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"Frosty the Snowman" was created in 1950 by songwriters Jack Nelson and Steve Rollins. Inspired by the success of the popular Christmas carol "Rudolph the Red-Nosed Reindeer," which had sold over 2 million records in 1949, Nelson and Rollins hoped to write another classic that could be loved by young and old.
Frosty the Snowman
Frosty the snowman was a jolly happy soul, With a corncob pipe and a button nose, And two eyes made out of coal. Frosty the snowman is a fairy tale, they say, He was made of snow but the children know how he came to life one day. There must have been some magic in that Old silk hat they found. For when they placed it on his head, He began to dance around.
O, Frosty the snowman Was alive as he could be, And the children say he could laugh And play just the same as you and me. Thumpetty thump thump, Thumpety thump thump, Look at Frosty go. Thumpetty thump thump, Thumpety thump thump, Over the hills of snow.
Frosty the snowman knew The sun was hot that day, So he said, "Let's run and we'll have some fun now before I melt away." Down to the village, With a broomstick in his hand, Running here and there all Around the square saying, Catch me if you can. He led them down the streets of town Right to the traffic cop. And he only paused a moment when He heard him holler "Stop!"
For Frosty the snowman Had to hurry on his way, But he waved goodbye saying, "Don't you cry, I'll be back again some day." Thumpetty thump thump, Thumpety thump thump, Look at Frosty go. Thumpetty thump thump, Thumpety thump thump, Over the hills of snow.
History of Frosty the Snowman the Christmas Carols
"Frosty the Snowman"
Gene Autry & The Cass County Boys
December 14, 1950
Jack Rollins and Steve Nelson
"Frosty the Snowman" is a popular song written by Walter "Jack" Rollins and Steve Nelson, and first recorded by Gene Autry and the Cass County Boys in 1950. It was written after the success of Autry's recording of "Rudolph the Red-Nosed Reindeer" the previous year; Rollins and Nelson shipped the new song to Autry, who recorded "Frosty" in search of another seasonal hit. Like "Rudolph", "Frosty" was subsequently adapted to other media including a popular television special. The song was originally titled "Frosty the Snow Man".
The song is about a snowman who came to life by some magical hat some children found; he then had playful adventures before he "hurried on his way." These included games, sports, and other jolly things. Near the end of their adventures together, the children are saddened by Frosty having to hurry on his way for the last time. However, Frosty reassures them by exclaiming, "I'll be back again some day." (Some versions of the song change the last line to "on Christmas Day!") It has been covered by many artists over the years, including The Jackson 5, The Ronettes, Bing Crosby, Nat King Cole, Ella Fitzgerald, Larry Groce, Ray Conniff, the Cocteau Twins, Alvin and the Chipmunks, The Beach Boys, Leon Redbone with Dr. John, Red Foley (and his daughters), Connie Talbot ( 2008 and 2009) and countless other musical acts (including a 2005 recording of the song by actor Burt Reynolds).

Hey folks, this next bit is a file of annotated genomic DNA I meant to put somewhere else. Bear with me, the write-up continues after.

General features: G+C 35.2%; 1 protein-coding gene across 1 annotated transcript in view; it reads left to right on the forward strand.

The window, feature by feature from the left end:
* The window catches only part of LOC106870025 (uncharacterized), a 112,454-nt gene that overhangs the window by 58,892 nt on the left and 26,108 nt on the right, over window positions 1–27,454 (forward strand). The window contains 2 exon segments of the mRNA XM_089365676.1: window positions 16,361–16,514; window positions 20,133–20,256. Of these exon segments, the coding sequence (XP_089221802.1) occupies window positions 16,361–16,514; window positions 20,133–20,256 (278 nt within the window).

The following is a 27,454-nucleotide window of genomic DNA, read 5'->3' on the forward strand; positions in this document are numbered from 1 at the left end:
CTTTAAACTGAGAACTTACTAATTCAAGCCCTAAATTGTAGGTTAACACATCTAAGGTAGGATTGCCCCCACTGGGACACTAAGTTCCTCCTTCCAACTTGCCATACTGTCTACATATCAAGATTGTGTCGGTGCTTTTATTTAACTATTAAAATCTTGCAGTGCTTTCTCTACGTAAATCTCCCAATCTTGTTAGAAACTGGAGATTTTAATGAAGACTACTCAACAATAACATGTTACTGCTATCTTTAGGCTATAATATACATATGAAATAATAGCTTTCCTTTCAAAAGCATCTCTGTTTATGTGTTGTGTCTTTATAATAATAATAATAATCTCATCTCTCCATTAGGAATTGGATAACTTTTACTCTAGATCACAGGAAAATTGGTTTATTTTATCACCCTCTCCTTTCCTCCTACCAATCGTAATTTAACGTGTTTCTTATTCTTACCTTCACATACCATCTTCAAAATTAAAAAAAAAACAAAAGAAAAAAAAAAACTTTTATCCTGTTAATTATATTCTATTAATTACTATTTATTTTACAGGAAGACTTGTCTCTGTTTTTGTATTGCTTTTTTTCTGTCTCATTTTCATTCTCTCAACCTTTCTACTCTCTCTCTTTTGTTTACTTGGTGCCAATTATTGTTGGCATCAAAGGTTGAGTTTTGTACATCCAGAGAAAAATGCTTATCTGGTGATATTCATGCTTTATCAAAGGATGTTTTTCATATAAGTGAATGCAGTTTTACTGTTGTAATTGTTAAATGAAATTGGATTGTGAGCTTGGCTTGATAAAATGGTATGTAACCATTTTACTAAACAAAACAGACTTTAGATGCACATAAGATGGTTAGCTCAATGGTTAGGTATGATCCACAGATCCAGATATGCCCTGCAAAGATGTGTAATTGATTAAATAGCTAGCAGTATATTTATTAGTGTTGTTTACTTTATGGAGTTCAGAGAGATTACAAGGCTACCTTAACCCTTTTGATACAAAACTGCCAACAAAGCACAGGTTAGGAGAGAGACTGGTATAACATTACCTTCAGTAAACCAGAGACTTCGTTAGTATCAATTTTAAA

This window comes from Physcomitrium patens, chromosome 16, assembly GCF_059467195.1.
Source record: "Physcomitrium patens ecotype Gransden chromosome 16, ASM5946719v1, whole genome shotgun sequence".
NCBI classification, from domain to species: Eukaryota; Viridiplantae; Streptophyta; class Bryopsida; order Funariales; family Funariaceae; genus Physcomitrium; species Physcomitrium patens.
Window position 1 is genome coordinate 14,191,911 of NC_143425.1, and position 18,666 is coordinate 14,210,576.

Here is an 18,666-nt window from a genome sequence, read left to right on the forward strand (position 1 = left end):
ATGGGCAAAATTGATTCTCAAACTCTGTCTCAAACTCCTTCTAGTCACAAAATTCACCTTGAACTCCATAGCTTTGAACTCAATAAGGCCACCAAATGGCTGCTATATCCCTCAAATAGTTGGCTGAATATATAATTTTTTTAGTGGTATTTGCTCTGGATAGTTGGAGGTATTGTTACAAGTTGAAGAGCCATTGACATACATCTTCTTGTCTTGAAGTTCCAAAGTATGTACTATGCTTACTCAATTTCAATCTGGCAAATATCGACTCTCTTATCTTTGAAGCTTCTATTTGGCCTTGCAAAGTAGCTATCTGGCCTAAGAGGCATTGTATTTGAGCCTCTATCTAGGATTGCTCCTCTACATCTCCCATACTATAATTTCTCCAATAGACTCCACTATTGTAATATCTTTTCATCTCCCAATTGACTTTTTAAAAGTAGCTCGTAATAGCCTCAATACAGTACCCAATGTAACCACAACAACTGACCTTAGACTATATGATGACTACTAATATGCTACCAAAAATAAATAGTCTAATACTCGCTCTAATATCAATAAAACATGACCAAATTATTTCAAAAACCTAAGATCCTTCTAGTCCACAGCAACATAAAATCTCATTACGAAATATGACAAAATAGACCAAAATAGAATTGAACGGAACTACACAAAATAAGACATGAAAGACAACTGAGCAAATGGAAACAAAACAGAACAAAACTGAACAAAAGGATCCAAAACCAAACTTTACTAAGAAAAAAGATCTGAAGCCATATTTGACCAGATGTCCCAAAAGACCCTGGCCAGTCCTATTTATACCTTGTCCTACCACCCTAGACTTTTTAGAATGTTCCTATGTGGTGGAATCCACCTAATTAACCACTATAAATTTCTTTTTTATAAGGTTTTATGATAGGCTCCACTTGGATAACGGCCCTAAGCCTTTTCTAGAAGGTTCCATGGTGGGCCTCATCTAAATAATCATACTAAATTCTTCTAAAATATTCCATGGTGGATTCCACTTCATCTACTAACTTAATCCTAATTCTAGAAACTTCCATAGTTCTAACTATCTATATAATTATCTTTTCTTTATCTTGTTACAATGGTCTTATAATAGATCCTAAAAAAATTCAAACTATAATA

Jimmy Durante has recorded two versions, one with the earlier alternative lyric, and another for a television special of the same name (see below).
"Frosty" was recorded by Ella Fitzgerald on her Verve release Ella Wishes You a Swinging Christmas which is now available on cd and for downloads.
The Canadian Brass are known for a version that is both jazzy and darkly humorous.
1954 short film
In 1954, the UPA studio brought "Frosty" to life in a three-minute animated short which appeared regularly on WGN-TV. This production included a bouncy, jazzy version of the song. It has been a perennial WGN-TV Christmas classic, and was most recently broadcast on December 24 and 25, 2005, and again in 2006 and 2007, as part of a WGN-TV children's programming retrospective, along with their two other short Christmas classics, "Suzy Snowflake" and "Hardrock, Coco and Joe".
The three cartoons are also a tradition on WJAC-TV in Johnstown, PA, which not only broadcasts the cartoons on their station, but also make it available on their website.
1969 Rankin-Bass television special
Main article: Frosty the Snowman (TV program)
In 1969, the Rankin-Bass company produced a thirty-minute animated television special of Frosty the Snowman that featured the voices of comedians Jimmy Durante as narrator and Jackie Vernon as the title character. Two sequels were produced, Frosty's Winter Wonderland (based upon the song Winter Wonderland) in 1976 and Rudolph and Frosty's Christmas in July in 1979, followed by The Legend of Frosty the Snowman many years later, in 2005. A derivative work, Frosty Returns, was broadcast on CBS in 1992.
Frosty the Snowman today
Today, Frosty can be found on his official Myspace site; www.myspace.com/therealfrostythesnowman, Where hundreds of children write to him everyday. (Frosty has at least 4,000+ friends on his page) The page itself has been given raves by many former Rankin & Bass associates, As the Myspace page maintains the spirit of the character. Many people still love the delightful character and visiting the page allows viewers to relive fond memories of the past. Viewers also get the treat of every Christmas being able to write to Frosty and receiving a personalized letter back with "real" snow. The best treat of all would be that those that visit Frosty's Myspace page, also get to watch all of the Frosty the Snowman movies.
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